• For example, if you want to be less negative, less complaining and more optimistic, make a pact with your friends and yourself to limit the negative news, to avoid complaining and to find the funny and the uplifting every day.  Subscribe to the positive news, read comedies and watch funny holiday movies. Live to be a person of great moral integrity instead of the person everyone notices, appreciates or thanks.  Start helping out more with co-workers if you have a job. Volunteer to help others in small ways and take private pleasure in being a better human being.

4. Analyze what went well and why at the end of the day instead of focusing upon what was disappointing or upsetting.  Research shows that this will improve your ability to meet important goals and to improve your character and ability to cope.  Depression and anxiety are insidious in their power to make you focus solely upon negative things and failures.  This is mental health poison.  The military, top performing businesses and elite athletes use this strategy for debriefing a situation because it increases the odds of winning the battle, winning the race or solving the problem.  Be willing to journal about what is going well and what you thought and did that led to your success.

  • For example, take some time to think about and write down, or enter onto your computer, what things you have done that have helped you have a good time or enjoy your life during the past year.  Examine what you did, what you thought, how you handled the disappointments or challenges that came your way and what made your life meaningful.  Focus upon what made you feel joy.  Joy is the feeling you get when you feel like you are doing something meaningful with purpose and taking delight in the experience. Think about how you could apply what you learned to planning for the holidays.

5 Focus upon service to others.  Research shows that when you do something out of compassion for the sake of others without expectation of recognition or reward, you reap huge mental health and physical health benefits.  There is a multitude of needy people and animals around the world that need your help.  The Pandemic has made things worse for most people and they need your compassion and help.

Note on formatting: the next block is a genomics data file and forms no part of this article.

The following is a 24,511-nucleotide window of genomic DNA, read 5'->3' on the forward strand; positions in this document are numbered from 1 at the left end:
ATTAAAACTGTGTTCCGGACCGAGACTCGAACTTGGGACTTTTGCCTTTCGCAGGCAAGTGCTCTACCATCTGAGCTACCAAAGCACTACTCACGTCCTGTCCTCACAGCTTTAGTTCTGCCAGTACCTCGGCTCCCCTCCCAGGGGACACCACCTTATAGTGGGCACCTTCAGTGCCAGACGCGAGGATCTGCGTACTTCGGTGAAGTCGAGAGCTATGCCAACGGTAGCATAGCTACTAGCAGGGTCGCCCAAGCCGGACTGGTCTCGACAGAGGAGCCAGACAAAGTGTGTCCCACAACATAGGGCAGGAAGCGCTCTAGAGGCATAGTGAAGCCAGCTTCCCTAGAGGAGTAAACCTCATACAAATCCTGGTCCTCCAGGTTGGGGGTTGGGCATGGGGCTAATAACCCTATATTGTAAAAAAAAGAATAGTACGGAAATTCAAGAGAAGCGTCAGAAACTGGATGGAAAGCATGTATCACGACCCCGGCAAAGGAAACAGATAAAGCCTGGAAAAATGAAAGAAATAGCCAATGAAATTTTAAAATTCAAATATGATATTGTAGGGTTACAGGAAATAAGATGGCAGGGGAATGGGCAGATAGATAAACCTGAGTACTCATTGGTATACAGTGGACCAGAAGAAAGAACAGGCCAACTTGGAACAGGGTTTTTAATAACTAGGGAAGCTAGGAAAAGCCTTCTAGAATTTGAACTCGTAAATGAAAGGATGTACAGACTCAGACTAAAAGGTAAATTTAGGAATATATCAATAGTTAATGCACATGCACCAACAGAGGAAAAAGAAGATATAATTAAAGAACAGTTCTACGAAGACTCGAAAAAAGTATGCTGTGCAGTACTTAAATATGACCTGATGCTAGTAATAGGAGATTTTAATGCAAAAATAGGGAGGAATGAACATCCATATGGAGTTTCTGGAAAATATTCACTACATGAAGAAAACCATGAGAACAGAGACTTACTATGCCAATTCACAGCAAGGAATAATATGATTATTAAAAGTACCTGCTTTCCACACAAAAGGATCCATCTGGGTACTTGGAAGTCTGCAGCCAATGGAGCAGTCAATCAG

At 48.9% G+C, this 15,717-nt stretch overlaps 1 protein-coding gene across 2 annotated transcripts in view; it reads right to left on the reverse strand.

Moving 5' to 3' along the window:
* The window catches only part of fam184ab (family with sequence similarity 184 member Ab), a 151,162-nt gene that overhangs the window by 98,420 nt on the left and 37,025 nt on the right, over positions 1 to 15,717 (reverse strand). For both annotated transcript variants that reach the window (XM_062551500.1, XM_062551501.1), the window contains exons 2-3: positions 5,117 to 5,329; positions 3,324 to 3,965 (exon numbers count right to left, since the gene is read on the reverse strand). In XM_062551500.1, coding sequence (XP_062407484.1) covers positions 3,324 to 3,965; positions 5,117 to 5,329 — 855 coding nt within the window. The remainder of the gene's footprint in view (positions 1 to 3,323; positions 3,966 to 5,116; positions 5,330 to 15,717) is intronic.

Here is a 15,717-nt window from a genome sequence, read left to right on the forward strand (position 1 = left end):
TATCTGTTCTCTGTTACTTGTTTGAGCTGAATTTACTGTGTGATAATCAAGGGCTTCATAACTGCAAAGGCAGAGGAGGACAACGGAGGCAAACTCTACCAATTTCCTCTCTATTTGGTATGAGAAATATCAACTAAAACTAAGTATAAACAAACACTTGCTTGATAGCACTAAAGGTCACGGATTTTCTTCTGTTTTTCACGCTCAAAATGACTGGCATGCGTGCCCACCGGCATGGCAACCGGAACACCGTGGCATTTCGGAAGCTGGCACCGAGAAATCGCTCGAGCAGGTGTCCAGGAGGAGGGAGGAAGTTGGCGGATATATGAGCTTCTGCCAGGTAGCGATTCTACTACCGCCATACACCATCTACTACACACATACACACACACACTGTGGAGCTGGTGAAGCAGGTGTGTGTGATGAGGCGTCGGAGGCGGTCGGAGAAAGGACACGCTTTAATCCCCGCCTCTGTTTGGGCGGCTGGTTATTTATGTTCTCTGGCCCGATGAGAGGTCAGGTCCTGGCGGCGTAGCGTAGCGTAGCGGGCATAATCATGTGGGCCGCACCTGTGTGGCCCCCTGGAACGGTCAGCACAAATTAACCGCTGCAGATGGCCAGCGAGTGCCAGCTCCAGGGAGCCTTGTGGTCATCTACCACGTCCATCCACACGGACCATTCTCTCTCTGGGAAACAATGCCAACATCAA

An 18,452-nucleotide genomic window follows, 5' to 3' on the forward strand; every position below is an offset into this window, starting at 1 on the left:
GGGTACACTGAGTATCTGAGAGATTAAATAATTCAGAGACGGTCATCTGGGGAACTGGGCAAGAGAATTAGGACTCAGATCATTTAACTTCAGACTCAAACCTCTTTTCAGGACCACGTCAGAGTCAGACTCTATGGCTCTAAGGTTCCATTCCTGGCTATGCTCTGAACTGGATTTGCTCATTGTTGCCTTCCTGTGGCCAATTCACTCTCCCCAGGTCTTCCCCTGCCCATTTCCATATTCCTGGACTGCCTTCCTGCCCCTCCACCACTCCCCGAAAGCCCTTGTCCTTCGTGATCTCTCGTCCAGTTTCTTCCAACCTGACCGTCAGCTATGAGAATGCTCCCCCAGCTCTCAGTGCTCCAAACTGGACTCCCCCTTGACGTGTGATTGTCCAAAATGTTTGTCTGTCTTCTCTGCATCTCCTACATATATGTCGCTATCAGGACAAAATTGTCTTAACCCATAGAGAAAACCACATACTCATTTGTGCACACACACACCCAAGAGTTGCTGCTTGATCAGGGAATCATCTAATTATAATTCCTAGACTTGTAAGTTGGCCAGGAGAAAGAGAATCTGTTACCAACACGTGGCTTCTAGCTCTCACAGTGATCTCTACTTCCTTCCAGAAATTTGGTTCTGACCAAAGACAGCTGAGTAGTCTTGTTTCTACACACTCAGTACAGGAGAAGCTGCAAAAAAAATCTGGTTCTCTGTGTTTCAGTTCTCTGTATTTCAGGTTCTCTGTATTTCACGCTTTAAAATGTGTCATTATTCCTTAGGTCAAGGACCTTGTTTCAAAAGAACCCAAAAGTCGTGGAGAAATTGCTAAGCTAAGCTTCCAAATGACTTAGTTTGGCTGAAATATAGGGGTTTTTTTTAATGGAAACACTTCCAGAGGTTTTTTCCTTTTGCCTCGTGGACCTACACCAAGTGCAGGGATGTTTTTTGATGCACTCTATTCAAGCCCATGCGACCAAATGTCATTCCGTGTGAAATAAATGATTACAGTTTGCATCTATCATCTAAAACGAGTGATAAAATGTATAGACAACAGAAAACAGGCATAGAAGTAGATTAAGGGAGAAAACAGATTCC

• Try mailing messages of compassion and hope to your neighbors, even the ones you barely know.
  • Make small gifts for neighbors and co-workers, shut-ins and the elderly and deliver them personally to express your goodwill.  Share the books you have enjoyed or bake bread for others.
  • Charitable organizations still need volunteers to do outreach, deliver goods and host soup kitchens.  If you feel comfortable helping out while masked, then step up to help out where others cannot.
  • Fast for a meal every week and save the money you might have spent on that meal and give to organizations that feed the hungry.
  • Find the people who are being overlooked and who need your gratitude, your attention and your compassionate service. 

This blog post was posted on November 16, 2020.

About the Author

Dr Karen Cassiday, PhD, ACT is past president of ADAA, the owner of the Anxiety Treatment Center of Greater Chicago and the host of Moms Without Worry, a radio show on, Fridays, 5pm EST that helps mothers push back against the pressure to be perfect and to raise perfect kids.

This is an wonderful article that will help me and others. I hope to put much of it to use in my life. It is inspirational and helpful.

This is the most important post I’ve read lately in a very noisy world . Just basic but not simple to do these days .

Michelle Hauser

November 28, 2020

I can understand the importance of this article. However U have forgotten a
sizeable part of the population who are
bipolar, have stress and anxiety and ADHD.
I am financially strapped and owe thousands of dollars of back rent to my landlord.
I am grateful that I have a roof over my head and have food to eat and have found th HU
Group for suppport especially during the pandemic. My inner strength has come out and I have beeen proactive to improve my situation. I’m 62 and did grassroots volunteering for years b4 it was chic to do
So. I’m the daughter of a Holocaust survivor
and unfortunately have a history of mental illness that spreads across at least 5
generations. I don’t have ideations and with every ounce of my being want to get thru this pandemic and have a better life.

Reading this article made me realize that I am not alone in the great anxiety that 2020 has caused, and so I feel a little less “crazy”. Having depression and agoraphobia most of my life, the pandemic has definitely made it worse. HOWEVER, this article reminds me of what brings me joy, and the idea of a simpler Holiday season sounds so comforting. Thank you for this.